Jon Taffer, host of Spike TV's Bar Rescue, is in town tomorrow for his Rescue Tour Workshop, which is basically how to save your bar from yourself.
I've watched Bar Rescue a few times, often grimacing at the dumb things people do and wondering, "Why are these people even in the business?" And I appreciate Taffer's comin'-right-at-ya' approach, which actually doesn't seem contrived for reality TV. If his mom didn't pack his lunch right in the third grade, I bet she heard about it before he even got in the car.
Taffer's rescues involve any and every aspect of running a bar, from cleanliness, to where and when an owner eats dinner (don't let your patrons see you sitting on your ass eating, particularly with your back to them).
So, when the press release for the workshop landed in my in-box, I shot Taffer a few questions. Here's our exchange, which involved a lot of exclamation marks, but that should come as no surprise:
What is the most common, yet easiest to correct mistake that bar owners make? Bars need to be conceived and built for the local audience, not the personal tastes of the owner. Huge mistakes are made with regard to market research and concepts. Research and capital are paramount!
Has social media changed bar ownership? Not really. Very few have figured out how to really turn social marketing into real sales successes. Millions [are on] Facebook, very few make money off of it. The future of effective, predictable and consistent social marketing results is yet to be seen.
I think you take it really easy on people on your show. I'm amazed at some of the things people do. Have you ever had a situation where you wanted tell someone to throw in the towel? Easy on people? I hear lots of opinions, but never that I'm too easy on people, rather I hear the opposite. I shut down Downey's in an episode of Bar Rescue quite loudly and lose my temper often. On Bar Rescue, failure is not an option. I have to try to turn the business around. In my off-TV life, I have told a few that they should get out of the business, but I did not say it so nicely. In fact, I rarely try to say things nicely. I'm more about impact then courtesy.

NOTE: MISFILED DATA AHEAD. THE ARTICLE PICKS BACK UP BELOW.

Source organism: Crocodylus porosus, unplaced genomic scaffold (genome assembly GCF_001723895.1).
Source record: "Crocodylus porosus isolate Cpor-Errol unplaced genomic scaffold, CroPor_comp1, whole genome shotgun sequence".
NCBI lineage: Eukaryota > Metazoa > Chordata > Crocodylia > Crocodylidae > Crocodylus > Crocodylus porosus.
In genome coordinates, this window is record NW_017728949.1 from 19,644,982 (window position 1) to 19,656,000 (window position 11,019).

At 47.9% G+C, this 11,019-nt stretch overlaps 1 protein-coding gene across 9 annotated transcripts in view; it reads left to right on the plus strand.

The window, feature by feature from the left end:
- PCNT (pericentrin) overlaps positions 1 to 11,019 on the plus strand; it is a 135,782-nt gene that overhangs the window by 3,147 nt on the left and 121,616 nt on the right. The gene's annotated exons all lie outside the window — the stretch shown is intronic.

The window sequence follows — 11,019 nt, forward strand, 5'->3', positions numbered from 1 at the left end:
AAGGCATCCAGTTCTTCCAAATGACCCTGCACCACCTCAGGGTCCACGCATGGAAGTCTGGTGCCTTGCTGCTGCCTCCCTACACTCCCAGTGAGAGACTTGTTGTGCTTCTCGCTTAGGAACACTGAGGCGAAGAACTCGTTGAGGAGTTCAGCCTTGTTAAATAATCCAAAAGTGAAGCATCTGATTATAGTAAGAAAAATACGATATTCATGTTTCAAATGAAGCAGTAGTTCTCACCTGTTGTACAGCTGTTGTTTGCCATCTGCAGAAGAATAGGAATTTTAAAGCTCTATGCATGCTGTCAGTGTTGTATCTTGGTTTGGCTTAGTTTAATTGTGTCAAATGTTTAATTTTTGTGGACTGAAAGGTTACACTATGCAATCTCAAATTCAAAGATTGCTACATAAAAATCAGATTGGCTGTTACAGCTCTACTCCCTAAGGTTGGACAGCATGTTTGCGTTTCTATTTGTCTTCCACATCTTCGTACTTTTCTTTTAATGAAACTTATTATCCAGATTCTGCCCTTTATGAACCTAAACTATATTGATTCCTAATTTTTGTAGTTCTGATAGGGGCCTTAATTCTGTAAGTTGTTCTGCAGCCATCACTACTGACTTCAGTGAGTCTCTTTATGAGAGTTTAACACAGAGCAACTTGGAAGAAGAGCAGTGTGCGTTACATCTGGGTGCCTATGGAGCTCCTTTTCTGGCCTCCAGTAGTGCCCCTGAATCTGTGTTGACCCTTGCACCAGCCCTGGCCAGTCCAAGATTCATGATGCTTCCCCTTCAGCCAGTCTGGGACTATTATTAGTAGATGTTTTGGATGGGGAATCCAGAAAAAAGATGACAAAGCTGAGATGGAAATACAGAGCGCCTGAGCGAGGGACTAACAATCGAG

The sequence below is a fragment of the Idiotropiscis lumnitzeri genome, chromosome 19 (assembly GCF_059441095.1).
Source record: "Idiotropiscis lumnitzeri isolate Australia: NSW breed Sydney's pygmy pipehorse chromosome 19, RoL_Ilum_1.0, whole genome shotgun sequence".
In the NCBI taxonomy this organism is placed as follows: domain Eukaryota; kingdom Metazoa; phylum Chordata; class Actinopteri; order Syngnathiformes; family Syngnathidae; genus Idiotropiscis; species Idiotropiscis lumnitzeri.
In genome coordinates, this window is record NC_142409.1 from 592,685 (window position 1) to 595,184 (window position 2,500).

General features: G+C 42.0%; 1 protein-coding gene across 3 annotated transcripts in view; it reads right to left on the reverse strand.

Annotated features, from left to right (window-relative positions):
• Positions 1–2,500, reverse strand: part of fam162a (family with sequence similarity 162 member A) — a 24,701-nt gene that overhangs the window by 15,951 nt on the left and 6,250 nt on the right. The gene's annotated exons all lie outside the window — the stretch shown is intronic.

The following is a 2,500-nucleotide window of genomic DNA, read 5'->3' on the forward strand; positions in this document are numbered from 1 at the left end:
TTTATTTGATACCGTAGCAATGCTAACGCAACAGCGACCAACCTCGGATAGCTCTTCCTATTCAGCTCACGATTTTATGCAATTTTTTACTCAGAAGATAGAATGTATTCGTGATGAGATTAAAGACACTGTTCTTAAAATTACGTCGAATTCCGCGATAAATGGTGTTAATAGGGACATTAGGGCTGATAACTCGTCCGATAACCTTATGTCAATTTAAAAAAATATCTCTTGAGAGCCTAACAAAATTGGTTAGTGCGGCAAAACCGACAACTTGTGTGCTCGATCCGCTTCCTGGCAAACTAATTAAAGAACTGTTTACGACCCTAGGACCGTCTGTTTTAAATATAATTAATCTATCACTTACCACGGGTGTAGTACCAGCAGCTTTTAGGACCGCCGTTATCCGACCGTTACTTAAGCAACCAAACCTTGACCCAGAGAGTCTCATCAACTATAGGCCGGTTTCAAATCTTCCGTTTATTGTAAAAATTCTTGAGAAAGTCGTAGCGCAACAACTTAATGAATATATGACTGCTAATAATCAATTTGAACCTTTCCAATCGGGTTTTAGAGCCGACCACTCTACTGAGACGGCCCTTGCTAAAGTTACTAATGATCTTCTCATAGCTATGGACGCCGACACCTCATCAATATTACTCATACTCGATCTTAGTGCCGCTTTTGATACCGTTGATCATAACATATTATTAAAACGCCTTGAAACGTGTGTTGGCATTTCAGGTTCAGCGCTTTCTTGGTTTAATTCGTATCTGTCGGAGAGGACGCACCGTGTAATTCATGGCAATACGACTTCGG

What's your personal favorite bar to pull up a seat at and enjoy a drink? One of my favorites is the Scotch bar at the Montage Hotel in Beverly Hills. It's warm, intimate and has amazing cocktails. On the total other side of the spectrum, a beer at a casual bar like Barney's Beanery is just as much fun. Bars are about experience and interaction, so often, the people make the bar. I'm far more about the energy, experience and interaction over a particular drink.
We Believe Local Journalism is Critical to the Life of a City
Engaging with our readers is essential to the Observer's mission. Make a financial contribution or sign up for a newsletter, and help us keep telling Dallas's stories with no paywalls.
Support Our Journalism
Then, I responded with more questions because I was particularly surprised by his shake off of social media, and I also needed to apologize for saying he was too soft on people after having just watched an episode where he kicked an ex-hockey player out of his own bar. I apologize for suggesting you were soft. My mistake, sir. On another note, doesn't social media offer owners an opportunity to interact with loyal patrons and craft their message on a regular (free) basis? If my favorite bar posts about drink specials, it makes me think about going. Yes, for existing customers to drive frequency. Marketing has only three objectives: New customer growth, increasing guest frequency and increasing spending. That's it. Social marketing and Internet blasting drives frequency just like it did for you. That has significant value. Our tracking shows that if a bar or restaurant can increase guest frequency by only one visit a month, it can be up to 12 percent of increased sales. That's big.
But, new customer growth in a bar or restaurant must be about 20 percent of all guests a month to keep it going none-the-less and growing. So, social marketing has its limited role in frequency and some other things. But you cannot develop and build a business based upon it.
Don't all social media outlets, including review sites, hold owners more accountable to what customers are saying? Yes, I love the accountability Yelp creates. And, that's valuable for sure. But, again, there are new customers, demographics and other limiting factors to social marketing. If there's one cure all, I'd lean on powerful neighborhood marketing.
Before you consult on a job, do you read Internet-based reviews to get a general sense of what people are saying about the place? Always. My view is certainly experienced and seasoned and I challenge you to find others who know more about my business than me, but when a customer says it, it's gospel. When a sizable group of customers speak, I always listen! The "customers view" is key to my confidence in decisions.